Most interaction with our children has little if anything to do with encouragement or discouragement, boundaries or limits; rather, we participate with them in the fun and frustration of being parents and kids physically, emotionally, and socially. We want them to love us, to love themselves, to love other people, and to love the world around them. We express our love through touching, physical involvement, playing, doing things together, sharing feelings and fears and frustrations, going places with them and wanting them to go places with us, and allowing them the freedom to grow and to experience the world away from us. Our relationship with them is not exclusive. We want them to have an exciting life of their own, knowing that their relationship with us is secure and predictable. In addition, we want our children to respect us, to respect themselves, other people, and the world about them. Much of a child's attitude toward herself and toward the world about her comes from our attitudes about her.
Fortunately or unfortunately, many children do not turn out like their parents. Why does this happen? Very simply, it happens because parents are not the only influence on children, albeit the primary influence. Just as children learn to love by being loved, they learn respect for self and others by being respected. Our behavior, attitudes, and beliefs will be reflected in our children. More than we may ever know, they 'do as we do.'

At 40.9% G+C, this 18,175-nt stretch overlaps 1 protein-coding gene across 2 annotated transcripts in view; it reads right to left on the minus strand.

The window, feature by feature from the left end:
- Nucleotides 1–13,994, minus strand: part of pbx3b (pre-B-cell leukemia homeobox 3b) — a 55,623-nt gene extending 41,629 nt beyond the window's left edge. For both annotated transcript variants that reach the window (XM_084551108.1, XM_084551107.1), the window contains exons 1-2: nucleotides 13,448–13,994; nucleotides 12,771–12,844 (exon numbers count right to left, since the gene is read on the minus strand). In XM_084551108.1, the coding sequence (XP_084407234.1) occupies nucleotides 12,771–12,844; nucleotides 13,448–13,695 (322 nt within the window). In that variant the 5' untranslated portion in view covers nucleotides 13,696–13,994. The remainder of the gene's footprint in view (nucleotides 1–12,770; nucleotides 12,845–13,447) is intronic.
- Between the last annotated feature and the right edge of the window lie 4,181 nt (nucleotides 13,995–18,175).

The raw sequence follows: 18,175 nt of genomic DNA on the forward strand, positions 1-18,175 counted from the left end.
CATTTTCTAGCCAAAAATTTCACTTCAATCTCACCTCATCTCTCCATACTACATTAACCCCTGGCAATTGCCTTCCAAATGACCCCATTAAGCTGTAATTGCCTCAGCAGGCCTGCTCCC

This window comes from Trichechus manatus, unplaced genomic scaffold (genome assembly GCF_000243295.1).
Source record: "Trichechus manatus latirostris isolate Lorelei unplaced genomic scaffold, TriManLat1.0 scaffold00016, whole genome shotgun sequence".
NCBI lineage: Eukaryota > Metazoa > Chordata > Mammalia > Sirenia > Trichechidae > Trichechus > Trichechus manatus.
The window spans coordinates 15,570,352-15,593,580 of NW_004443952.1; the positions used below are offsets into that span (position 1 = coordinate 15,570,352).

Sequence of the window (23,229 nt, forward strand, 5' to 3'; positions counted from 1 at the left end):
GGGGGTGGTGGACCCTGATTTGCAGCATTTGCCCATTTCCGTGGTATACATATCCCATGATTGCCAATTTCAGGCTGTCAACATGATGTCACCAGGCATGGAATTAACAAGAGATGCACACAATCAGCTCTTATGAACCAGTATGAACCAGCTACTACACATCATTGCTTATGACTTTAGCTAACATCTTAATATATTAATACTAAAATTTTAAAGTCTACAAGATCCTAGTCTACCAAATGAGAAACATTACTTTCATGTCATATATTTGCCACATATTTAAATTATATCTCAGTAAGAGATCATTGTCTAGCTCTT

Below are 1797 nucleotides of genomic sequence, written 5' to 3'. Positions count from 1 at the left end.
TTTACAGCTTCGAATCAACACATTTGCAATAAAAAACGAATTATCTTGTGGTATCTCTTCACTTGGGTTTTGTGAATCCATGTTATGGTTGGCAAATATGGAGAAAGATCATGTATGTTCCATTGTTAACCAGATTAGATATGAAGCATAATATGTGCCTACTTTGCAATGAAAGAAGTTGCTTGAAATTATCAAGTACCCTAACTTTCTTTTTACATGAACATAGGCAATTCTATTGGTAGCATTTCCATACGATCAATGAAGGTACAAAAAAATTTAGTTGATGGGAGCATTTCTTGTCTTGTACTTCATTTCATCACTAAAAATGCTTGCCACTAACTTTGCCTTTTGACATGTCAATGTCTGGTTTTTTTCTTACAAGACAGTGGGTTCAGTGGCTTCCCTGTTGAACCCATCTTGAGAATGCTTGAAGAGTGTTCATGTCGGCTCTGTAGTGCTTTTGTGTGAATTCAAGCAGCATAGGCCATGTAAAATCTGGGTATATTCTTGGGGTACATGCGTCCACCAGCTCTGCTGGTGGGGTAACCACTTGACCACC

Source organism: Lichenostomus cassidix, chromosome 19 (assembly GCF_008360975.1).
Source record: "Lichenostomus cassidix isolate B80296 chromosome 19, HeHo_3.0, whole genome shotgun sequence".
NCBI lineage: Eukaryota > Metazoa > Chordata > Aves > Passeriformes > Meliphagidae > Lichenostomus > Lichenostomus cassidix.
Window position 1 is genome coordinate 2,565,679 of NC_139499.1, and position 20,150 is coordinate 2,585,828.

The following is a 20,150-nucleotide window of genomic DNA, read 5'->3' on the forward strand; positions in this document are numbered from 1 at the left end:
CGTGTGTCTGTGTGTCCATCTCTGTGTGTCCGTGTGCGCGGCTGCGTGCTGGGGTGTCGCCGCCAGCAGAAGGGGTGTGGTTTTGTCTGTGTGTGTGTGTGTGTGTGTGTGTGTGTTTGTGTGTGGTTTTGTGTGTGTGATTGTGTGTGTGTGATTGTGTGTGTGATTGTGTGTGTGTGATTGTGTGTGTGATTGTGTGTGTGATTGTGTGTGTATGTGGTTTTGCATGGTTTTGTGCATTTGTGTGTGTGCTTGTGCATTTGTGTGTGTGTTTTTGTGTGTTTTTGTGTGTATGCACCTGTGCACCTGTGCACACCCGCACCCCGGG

Children also develop attitudes toward themselves and others as a response to the attitudes and beliefs others communicate to them about themselves. In part, children become what we tell them they will become. We convey this definition of self through our physical, emotional, and social interaction with them as well as through the way we relate as parenting adults. Beyond these things, there is a whole world of influences over which we have little control. Our hope must be that we have encouraged and discouraged their capacities so they can effectively deal with the multiple influences of the world. We hope our loving respect has been strong enough and clear enough to be integrated into their being as they move out into a world which may not perceive them as unique. Their sense of being special comes from us. We can only hope it is solid enough to last a lifetime.
|By Gary A. Crow, Ph.D. March 24, 2017|